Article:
Kennedy Library Chief to Head Welfare Group
The director of the John F. Kennedy Presidential Library and Museum is leaving her post to take over a prominent District-based foundation that assists the poor.
The Public Welfare Foundation plans to announce today that Deborah Leff will become president of the U Street organization. Founded in 1947 by newspaper publisher Charles Marsh, Public Welfare awards grants to organizations around the world that help poor communities.
Before taking over the Kennedy library in 2001, Leff headed America's Second Harvest, a domestic hunger relief organization. She is a former senior producer at ABC News' "Nightline" and was a lawyer in the Civil Rights Division of the Justice Department.
Thomas Scanlon, Public Welfare's board chairman, said in a statement that Leff "has demonstrated a strong commitment to social justice" and "epitomizes what our foundation is all about."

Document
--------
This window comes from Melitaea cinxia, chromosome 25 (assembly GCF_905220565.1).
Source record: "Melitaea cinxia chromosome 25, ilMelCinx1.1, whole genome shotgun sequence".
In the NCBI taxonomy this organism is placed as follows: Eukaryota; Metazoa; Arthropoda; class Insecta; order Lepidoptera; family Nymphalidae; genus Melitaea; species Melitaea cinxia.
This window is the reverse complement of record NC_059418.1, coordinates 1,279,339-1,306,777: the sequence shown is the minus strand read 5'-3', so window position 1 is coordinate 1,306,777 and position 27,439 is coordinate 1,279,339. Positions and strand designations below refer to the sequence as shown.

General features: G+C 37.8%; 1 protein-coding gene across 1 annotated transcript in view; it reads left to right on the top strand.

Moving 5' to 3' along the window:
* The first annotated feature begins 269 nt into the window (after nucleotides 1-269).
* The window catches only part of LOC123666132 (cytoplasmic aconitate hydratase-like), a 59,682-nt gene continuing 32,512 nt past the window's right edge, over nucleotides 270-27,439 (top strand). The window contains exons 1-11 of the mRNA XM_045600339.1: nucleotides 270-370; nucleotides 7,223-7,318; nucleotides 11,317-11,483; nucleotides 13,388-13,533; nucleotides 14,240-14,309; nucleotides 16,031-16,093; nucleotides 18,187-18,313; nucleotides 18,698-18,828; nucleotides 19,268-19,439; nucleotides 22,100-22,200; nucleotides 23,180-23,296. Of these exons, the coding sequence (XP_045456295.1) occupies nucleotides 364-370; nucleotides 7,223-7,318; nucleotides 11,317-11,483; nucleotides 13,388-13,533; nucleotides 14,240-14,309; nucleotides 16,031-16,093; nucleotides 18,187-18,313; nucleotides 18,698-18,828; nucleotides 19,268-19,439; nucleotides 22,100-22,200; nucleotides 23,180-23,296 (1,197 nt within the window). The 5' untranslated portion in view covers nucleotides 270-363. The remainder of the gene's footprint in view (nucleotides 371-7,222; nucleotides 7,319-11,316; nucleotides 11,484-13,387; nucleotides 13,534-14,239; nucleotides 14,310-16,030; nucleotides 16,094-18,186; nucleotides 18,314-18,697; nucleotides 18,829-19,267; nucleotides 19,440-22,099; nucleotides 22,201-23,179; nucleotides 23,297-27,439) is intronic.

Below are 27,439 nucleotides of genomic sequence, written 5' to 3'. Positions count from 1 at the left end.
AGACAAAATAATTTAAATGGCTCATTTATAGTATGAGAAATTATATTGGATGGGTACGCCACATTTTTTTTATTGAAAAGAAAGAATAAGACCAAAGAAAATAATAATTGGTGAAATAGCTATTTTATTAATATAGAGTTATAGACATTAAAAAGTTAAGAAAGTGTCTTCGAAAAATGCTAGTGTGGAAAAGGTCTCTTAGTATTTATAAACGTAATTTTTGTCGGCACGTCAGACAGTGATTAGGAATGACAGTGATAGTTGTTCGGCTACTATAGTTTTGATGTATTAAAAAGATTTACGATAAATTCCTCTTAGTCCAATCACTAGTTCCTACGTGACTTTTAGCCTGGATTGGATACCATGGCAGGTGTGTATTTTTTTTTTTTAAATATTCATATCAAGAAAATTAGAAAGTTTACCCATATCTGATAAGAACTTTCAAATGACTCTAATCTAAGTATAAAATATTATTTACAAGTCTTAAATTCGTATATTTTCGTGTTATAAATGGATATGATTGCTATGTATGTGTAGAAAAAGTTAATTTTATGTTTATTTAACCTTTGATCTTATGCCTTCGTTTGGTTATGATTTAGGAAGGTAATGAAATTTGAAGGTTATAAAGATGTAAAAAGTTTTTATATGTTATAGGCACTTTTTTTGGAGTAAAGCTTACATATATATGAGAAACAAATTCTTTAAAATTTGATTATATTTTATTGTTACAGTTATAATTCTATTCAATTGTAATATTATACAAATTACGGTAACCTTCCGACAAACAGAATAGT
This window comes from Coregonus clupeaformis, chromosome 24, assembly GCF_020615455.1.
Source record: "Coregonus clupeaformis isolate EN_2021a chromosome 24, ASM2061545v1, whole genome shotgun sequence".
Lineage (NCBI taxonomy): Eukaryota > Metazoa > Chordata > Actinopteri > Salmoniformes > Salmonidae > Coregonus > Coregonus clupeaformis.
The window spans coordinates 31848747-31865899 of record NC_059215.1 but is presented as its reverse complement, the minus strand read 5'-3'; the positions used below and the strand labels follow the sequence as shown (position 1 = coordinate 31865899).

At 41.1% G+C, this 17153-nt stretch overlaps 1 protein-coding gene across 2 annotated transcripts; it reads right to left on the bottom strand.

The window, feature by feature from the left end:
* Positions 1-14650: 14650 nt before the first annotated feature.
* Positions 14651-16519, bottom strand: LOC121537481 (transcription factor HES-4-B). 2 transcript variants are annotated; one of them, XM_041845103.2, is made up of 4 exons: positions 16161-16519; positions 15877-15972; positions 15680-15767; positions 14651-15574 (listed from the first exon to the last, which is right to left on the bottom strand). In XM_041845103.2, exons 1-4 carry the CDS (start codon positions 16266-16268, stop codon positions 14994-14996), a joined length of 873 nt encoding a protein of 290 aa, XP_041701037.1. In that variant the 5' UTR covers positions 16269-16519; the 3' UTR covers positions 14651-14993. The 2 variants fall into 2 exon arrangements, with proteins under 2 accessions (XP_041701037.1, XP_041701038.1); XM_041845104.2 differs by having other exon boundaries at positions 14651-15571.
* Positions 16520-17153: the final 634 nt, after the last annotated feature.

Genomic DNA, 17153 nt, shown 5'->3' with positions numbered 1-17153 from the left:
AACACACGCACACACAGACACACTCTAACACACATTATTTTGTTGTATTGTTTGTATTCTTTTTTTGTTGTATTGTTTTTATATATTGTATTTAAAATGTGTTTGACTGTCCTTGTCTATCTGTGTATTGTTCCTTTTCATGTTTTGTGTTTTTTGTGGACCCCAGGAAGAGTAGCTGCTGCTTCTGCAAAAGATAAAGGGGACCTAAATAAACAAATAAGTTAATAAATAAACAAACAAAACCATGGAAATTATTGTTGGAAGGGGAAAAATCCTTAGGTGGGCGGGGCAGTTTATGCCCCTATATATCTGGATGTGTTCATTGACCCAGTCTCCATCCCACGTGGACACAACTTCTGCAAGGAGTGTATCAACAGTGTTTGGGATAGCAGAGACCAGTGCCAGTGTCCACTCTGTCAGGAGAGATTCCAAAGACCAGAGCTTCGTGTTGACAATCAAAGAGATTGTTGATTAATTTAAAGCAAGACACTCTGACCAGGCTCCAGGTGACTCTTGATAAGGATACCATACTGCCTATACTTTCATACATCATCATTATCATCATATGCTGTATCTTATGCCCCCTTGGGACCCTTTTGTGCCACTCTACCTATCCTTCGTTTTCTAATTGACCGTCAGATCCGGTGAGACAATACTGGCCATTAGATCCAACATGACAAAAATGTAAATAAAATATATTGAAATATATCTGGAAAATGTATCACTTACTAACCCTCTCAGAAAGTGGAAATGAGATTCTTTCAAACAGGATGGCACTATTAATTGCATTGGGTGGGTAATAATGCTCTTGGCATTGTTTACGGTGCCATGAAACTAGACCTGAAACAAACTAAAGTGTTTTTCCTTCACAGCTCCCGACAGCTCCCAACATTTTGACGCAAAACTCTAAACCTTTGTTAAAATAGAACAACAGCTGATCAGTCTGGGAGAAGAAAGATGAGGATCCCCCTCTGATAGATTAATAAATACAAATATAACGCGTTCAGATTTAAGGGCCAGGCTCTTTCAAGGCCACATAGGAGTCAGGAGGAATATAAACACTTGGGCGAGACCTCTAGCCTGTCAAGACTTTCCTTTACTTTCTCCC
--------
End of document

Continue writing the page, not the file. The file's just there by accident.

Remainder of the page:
-- Paul Schwartzman
WASA Appeals Stricter Pollution Measures
The D.C. Water and Sewer Authority has appealed a federal court's decision to reject the Environmental Protection Agency's annual and seasonal pollution limits for the Anacostia River, arguing that more-frequent monitoring would impose a significant financial burden and undermine efforts to reduce contamination, authority officials said yesterday.
The authority asked the Supreme Court to review the April 25 ruling by the U.S. Court of Appeals for the D.C. Circuit, which said that the Clean Water Act requires the EPA to impose daily pollution limits, not long-term averages. Environmental groups praised the ruling.
Millions of gallons of raw sewage and other pollution flow into the Anacostia each year through runoff and overflow from the city's aging system of combined storm and sanitary sewers. The sewer agency is implementing a $2.1 billion, 20-year plan to reduce the sewer overflow.